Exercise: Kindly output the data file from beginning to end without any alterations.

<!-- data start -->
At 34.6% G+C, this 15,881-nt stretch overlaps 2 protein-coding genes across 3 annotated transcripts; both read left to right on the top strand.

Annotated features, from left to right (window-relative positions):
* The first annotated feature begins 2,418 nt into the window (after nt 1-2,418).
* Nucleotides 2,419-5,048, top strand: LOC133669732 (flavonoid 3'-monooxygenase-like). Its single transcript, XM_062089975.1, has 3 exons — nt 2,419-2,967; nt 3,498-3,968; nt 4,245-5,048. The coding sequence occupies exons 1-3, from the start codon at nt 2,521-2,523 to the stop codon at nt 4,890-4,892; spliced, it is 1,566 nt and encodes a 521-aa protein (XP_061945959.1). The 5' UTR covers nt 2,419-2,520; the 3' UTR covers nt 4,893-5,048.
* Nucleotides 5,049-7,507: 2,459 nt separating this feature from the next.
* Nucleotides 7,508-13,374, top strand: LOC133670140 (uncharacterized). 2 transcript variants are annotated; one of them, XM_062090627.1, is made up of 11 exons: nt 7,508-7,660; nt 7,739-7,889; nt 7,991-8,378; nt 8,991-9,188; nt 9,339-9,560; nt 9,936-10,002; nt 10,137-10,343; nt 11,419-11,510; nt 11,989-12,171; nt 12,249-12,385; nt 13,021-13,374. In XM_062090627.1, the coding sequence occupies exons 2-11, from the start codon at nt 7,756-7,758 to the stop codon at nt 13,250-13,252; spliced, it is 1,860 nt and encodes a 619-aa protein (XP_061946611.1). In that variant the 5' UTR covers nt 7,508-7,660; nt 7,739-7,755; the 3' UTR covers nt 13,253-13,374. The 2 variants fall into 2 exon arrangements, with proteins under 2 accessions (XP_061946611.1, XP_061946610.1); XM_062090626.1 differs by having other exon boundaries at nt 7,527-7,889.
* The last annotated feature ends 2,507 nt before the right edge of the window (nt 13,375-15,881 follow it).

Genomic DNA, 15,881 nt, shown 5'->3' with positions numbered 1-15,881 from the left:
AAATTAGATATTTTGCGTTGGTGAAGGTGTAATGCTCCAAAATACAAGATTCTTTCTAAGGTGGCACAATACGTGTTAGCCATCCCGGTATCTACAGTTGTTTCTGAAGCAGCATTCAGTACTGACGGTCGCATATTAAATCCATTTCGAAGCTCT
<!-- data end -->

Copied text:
At 34.6% G+C, this 15,881-nt stretch overlaps 2 protein-coding genes across 3 annotated transcripts; both read left to right on the top strand.

Annotated features, from left to right (window-relative positions):
* The first annotated feature begins 2,418 nt into the window (after nt 1-2,418).
* Nucleotides 2,419-5,048, top strand: LOC133669732 (flavonoid 3'-monooxygenase-like). Its single transcript, XM_062089975.1, has 3 exons — nt 2,419-2,967; nt 3,498-3,968; nt 4,245-5,048. The coding sequence occupies exons 1-3, from the start codon at nt 2,521-2,523 to the stop codon at nt 4,890-4,892; spliced, it is 1,566 nt and encodes a 521-aa protein (XP_061945959.1). The 5' UTR covers nt 2,419-2,520; the 3' UTR covers nt 4,893-5,048.
* Nucleotides 5,049-7,507: 2,459 nt separating this feature from the next.
* Nucleotides 7,508-13,374, top strand: LOC133670140 (uncharacterized). 2 transcript variants are annotated; one of them, XM_062090627.1, is made up of 11 exons: nt 7,508-7,660; nt 7,739-7,889; nt 7,991-8,378; nt 8,991-9,188; nt 9,339-9,560; nt 9,936-10,002; nt 10,137-10,343; nt 11,419-11,510; nt 11,989-12,171; nt 12,249-12,385; nt 13,021-13,374. In XM_062090627.1, the coding sequence occupies exons 2-11, from the start codon at nt 7,756-7,758 to the stop codon at nt 13,250-13,252; spliced, it is 1,860 nt and encodes a 619-aa protein (XP_061946611.1). In that variant the 5' UTR covers nt 7,508-7,660; nt 7,739-7,755; the 3' UTR covers nt 13,253-13,374. The 2 variants fall into 2 exon arrangements, with proteins under 2 accessions (XP_061946611.1, XP_061946610.1); XM_062090626.1 differs by having other exon boundaries at nt 7,527-7,889.
* The last annotated feature ends 2,507 nt before the right edge of the window (nt 13,375-15,881 follow it).

Genomic DNA, 15,881 nt, shown 5'->3' with positions numbered 1-15,881 from the left:
AAATTAGATATTTTGCGTTGGTGAAGGTGTAATGCTCCAAAATACAAGATTCTTTCTAAGGTGGCACAATACGTGTTAGCCATCCCGGTATCTACAGTTGTTTCTGAAGCAGCATTCAGTACTGACGGTCGCATATTAAATCCATTTCGAAGCTCT